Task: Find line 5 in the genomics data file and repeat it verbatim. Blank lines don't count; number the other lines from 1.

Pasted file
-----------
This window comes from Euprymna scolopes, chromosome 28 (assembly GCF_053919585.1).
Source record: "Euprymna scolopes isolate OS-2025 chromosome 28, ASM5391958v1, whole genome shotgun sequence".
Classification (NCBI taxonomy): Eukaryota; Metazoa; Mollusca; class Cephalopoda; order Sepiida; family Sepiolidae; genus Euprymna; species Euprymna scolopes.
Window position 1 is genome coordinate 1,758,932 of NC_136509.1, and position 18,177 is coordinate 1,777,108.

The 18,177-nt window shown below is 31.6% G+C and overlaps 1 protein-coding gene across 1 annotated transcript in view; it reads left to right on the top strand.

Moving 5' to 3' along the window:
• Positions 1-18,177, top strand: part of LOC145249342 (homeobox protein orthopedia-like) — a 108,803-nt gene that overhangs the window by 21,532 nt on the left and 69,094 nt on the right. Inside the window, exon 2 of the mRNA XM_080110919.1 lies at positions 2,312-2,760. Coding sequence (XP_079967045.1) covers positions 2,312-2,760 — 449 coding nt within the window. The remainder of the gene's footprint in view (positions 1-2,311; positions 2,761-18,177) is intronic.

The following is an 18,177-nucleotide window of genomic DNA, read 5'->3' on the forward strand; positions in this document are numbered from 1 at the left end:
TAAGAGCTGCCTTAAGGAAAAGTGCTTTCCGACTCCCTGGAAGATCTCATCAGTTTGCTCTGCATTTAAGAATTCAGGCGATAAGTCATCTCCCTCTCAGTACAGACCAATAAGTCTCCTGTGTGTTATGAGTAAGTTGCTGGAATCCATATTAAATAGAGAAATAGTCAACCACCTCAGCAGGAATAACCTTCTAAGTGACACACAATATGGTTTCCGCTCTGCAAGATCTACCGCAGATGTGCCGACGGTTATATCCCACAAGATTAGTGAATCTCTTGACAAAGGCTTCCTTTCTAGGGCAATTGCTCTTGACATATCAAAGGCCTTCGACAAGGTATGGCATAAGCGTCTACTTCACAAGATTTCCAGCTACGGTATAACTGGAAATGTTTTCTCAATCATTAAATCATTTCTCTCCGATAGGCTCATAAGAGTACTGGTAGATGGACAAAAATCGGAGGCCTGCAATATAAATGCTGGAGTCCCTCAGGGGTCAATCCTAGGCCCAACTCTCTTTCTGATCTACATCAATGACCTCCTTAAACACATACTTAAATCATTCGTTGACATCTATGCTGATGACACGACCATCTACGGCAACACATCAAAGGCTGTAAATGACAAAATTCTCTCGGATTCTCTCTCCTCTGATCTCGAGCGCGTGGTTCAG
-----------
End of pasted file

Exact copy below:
The 18,177-nt window shown below is 31.6% G+C and overlaps 1 protein-coding gene across 1 annotated transcript in view; it reads left to right on the top strand.